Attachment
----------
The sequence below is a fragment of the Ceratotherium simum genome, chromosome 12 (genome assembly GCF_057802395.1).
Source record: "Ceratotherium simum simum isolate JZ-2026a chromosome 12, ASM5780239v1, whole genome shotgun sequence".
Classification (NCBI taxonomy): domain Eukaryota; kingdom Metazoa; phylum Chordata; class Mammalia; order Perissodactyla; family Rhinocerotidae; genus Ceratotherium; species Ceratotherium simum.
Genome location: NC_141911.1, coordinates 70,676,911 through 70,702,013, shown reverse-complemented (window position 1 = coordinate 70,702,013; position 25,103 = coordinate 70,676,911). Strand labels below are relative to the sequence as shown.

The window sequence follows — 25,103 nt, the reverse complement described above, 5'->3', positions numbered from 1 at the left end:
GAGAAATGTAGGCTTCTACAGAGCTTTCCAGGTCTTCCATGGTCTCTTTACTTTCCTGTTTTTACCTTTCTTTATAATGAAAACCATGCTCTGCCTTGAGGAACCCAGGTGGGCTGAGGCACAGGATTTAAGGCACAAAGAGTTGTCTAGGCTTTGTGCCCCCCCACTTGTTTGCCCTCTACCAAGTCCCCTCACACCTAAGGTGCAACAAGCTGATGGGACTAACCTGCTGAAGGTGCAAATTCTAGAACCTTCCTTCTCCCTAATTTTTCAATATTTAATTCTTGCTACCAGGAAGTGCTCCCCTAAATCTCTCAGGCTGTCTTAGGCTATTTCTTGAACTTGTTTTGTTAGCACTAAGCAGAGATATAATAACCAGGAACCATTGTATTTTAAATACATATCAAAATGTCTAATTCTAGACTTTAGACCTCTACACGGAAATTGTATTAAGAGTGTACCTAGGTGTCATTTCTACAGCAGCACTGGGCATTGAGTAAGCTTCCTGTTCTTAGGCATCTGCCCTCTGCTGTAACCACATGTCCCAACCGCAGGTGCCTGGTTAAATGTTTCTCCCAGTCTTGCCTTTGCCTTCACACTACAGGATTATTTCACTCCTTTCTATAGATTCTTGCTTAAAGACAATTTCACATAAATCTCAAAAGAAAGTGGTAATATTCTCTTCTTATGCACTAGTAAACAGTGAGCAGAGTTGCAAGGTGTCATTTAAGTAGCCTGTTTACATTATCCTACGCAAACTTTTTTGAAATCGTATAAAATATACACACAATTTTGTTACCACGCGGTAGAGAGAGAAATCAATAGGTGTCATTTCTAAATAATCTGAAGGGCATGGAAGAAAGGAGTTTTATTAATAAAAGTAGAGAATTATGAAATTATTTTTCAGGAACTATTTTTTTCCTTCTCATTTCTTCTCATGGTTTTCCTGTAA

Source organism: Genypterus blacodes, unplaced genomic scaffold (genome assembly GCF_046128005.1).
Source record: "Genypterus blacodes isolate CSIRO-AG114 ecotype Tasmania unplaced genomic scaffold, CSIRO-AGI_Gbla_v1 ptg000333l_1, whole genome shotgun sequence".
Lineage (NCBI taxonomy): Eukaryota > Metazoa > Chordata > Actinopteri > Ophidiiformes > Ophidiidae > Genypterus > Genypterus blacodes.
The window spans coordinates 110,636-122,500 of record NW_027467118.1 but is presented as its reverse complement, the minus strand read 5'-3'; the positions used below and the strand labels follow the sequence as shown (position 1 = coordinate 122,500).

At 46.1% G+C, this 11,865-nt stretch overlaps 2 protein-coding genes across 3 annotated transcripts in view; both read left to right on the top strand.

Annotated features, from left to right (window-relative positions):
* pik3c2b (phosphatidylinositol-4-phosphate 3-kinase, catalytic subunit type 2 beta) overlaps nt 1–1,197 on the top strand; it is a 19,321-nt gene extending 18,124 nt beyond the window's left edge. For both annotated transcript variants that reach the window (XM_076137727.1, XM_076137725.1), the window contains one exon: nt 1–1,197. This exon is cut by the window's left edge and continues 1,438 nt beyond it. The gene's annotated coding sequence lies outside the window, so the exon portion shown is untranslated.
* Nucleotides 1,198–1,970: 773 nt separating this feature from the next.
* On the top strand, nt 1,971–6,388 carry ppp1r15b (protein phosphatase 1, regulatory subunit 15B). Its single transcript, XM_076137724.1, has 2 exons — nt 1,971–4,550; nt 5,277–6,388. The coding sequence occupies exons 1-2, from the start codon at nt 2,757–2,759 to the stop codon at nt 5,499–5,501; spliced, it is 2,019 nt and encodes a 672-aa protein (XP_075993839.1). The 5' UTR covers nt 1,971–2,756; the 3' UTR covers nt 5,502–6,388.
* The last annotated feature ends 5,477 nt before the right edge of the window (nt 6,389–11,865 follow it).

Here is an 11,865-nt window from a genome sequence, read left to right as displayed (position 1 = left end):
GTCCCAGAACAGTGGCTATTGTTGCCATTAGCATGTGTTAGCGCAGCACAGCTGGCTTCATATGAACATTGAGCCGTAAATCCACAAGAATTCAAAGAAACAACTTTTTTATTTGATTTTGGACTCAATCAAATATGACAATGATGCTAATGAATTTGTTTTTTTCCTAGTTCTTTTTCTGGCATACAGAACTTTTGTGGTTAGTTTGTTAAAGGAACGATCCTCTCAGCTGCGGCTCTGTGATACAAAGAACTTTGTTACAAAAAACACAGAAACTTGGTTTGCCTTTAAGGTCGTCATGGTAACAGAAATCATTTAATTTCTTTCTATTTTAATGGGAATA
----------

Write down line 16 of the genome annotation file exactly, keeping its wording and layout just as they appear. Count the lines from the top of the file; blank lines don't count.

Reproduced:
* The last annotated feature ends 5,477 nt before the right edge of the window (nt 6,389–11,865 follow it).